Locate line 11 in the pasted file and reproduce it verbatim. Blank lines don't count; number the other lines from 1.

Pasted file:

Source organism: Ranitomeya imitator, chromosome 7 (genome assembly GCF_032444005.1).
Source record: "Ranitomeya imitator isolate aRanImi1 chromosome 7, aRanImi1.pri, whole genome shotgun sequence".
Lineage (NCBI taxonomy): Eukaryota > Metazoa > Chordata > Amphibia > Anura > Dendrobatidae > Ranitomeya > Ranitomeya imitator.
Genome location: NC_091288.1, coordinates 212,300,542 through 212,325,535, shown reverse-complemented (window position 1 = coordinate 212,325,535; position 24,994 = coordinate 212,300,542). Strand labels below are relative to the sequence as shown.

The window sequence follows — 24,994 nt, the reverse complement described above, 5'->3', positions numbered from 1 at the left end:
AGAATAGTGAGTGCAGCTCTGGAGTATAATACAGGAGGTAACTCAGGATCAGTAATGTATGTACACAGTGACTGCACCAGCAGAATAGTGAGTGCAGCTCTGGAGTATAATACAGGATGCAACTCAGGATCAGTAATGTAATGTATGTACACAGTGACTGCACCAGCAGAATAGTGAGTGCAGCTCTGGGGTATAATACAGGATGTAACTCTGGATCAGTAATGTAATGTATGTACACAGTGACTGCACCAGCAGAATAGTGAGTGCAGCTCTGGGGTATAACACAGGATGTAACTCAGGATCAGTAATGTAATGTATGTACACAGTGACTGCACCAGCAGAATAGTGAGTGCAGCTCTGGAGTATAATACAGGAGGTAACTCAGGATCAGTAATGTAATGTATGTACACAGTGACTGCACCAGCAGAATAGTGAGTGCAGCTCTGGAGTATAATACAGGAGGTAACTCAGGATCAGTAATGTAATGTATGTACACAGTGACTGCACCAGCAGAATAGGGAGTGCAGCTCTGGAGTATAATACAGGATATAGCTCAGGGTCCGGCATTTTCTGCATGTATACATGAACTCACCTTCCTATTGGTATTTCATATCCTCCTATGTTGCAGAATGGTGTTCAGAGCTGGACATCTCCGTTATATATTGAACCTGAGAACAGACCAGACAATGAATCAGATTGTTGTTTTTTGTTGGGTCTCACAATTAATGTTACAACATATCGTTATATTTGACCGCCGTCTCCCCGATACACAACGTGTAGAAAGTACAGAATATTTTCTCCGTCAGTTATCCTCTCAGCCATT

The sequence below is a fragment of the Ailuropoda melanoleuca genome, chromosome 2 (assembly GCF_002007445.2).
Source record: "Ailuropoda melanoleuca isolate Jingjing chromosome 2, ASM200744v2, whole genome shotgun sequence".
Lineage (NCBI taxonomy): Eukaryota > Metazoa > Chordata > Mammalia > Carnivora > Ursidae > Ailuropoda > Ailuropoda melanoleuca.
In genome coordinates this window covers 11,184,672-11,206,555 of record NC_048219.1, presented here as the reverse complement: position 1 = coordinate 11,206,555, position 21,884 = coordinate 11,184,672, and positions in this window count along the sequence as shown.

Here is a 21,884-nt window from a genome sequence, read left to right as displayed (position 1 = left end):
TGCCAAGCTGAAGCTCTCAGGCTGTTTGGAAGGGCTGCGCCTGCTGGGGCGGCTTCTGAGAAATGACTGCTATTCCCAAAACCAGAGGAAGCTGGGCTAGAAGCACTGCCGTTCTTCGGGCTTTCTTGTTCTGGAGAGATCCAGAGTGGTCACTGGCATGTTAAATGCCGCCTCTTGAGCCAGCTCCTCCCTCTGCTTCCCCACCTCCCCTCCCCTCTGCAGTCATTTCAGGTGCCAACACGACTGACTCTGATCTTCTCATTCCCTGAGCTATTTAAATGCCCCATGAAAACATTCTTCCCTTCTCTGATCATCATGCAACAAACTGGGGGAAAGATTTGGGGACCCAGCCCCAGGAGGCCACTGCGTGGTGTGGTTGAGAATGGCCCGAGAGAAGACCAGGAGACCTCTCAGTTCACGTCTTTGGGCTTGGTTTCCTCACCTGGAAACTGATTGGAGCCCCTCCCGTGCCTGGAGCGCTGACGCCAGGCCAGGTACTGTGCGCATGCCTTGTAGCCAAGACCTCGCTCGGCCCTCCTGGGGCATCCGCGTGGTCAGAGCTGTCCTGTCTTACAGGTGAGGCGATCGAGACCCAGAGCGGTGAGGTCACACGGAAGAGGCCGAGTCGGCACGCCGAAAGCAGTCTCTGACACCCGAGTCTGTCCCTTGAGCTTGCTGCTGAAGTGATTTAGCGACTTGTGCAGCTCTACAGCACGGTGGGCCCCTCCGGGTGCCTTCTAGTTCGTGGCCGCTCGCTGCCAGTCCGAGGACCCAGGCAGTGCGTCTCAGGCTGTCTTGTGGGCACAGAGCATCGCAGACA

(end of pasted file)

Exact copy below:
Here is a 21,884-nt window from a genome sequence, read left to right as displayed (position 1 = left end):